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My first post

  1. Apr 13, 2010 #1
    Intrinsic human value is not apparent to me, nor is equality--if you make those assumptions things make sense. There is a lot of ambiguity regarding definitions of terms. For instance, many equivocate between moral and rational wrongs. What value do other people have other than what I assign them?

    Rational rights and wrongs are relative to a person's internal hierarchy of wants and needs. How is it wrong rationally for someone to steal if they hold no value in the other person's life and great value in money? Assuming they know they can get away with it with a reasonable amount of certainty.

    The terms are equivocated between the moral sense and rational sense. Anyone can label any action as "wrong" or "right" like they could with any color. But what we base decisions on is rationalism, what is rational in the sense Descartes used it, which is relative to a person's internal hierarchy of wants and needs. This means murder, rape and theft are not absolutely wrong.


    Some would say the situations I've outlined above regarding murder, rape and theft are wrong because if everyone did it there'd be no society. If every person had a slave that wouldn't work either, nor would it make the world a better place, but that doesn't really deal with the issue of whether there is a right or wrong about it in an amoral construct, or on a singular level. What is good for the many is not necessarily good for the few, nonetheless for the individual. That is the fundamental error in this view.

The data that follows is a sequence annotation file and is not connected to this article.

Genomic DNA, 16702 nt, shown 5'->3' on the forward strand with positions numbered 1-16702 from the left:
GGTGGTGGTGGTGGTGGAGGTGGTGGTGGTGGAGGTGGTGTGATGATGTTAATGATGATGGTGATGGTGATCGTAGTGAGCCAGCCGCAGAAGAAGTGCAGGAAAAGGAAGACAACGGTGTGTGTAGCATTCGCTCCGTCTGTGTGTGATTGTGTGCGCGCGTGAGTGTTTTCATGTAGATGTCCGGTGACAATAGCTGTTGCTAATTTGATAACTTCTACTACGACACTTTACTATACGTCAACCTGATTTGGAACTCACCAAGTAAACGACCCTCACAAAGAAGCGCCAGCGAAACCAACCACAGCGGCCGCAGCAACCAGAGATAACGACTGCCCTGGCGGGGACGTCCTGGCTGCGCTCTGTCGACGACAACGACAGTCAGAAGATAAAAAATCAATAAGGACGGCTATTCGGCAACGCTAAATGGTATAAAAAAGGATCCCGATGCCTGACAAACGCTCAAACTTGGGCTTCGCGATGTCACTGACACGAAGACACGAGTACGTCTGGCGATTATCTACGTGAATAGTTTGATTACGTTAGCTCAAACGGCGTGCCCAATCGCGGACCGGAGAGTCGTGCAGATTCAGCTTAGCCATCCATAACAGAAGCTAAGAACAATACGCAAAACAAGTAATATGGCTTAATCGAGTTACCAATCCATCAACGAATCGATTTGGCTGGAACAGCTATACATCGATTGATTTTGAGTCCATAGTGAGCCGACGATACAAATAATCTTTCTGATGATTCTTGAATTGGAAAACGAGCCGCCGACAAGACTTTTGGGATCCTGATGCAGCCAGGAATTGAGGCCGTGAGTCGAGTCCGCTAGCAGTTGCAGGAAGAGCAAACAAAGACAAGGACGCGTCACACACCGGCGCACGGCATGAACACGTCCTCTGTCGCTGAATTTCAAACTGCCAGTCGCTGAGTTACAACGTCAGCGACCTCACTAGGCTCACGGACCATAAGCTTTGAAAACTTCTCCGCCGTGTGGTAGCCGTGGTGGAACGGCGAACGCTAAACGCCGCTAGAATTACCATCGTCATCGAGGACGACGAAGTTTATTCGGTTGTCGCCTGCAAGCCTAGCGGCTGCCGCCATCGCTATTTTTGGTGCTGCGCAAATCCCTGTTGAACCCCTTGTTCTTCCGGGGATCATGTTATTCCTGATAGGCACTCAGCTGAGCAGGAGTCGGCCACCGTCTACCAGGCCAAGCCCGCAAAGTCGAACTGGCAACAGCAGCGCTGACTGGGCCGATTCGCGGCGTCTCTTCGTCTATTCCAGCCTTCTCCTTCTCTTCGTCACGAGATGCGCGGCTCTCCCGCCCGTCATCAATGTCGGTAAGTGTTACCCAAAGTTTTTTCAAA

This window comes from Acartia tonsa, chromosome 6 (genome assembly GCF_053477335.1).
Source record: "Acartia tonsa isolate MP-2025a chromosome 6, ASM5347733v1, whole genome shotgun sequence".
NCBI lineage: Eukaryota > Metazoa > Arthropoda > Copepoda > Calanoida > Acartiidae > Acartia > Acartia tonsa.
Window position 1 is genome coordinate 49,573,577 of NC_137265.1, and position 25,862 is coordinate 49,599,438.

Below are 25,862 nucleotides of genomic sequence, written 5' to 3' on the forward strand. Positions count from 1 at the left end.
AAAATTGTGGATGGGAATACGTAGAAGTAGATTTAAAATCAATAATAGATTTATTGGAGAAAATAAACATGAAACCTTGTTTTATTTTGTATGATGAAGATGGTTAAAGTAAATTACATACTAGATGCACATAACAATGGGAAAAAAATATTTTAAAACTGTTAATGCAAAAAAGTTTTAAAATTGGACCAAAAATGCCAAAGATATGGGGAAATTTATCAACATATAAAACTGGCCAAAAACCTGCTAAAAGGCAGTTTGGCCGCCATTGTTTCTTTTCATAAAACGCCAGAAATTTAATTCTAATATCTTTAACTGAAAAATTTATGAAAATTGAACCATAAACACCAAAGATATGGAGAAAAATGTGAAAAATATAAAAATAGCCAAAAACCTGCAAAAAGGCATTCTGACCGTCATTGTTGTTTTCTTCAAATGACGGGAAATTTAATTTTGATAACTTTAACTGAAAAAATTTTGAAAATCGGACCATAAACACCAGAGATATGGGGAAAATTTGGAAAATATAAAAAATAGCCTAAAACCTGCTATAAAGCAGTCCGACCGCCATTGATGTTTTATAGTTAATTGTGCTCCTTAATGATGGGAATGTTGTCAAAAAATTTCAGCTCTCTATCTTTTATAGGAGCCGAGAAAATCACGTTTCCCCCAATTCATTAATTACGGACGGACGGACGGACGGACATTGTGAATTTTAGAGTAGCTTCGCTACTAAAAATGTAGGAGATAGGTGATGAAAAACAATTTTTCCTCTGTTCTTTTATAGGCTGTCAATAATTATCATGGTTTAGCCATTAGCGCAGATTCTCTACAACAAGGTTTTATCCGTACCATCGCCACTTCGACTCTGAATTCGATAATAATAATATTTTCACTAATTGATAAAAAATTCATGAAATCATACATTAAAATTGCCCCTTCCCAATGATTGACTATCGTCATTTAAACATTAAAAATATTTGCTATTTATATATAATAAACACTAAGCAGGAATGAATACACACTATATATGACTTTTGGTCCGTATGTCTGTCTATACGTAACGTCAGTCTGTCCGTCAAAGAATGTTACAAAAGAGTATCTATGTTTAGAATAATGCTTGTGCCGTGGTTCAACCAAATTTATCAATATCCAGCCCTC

The jungle that is life has checks and balances surely and if there were no logical basis for riding off the expense of another we wouldn't be carnivores, from a purely analytic or scientific perspective. We are all faced with special situations in our daily lives where an injustice can benefit us with no expense to our quality of life. Therefore, I now argue the right or wrong aspect of it transends our current understanding of nature and reality.

    Everything might seem relative to us finite beings, but perhaps to the whole, to the ultimate reality from which we are contingent on, there is greater truth: true eternal or absolute truth. Essentially only when looking at the whole (the bigger picture) can we judge this accurately, but since our nature is finite and contingent our peceptions tend to be relative and we cannot perceive the greater truths of values and of right and wrong in absolute terms.
  2. jcsd
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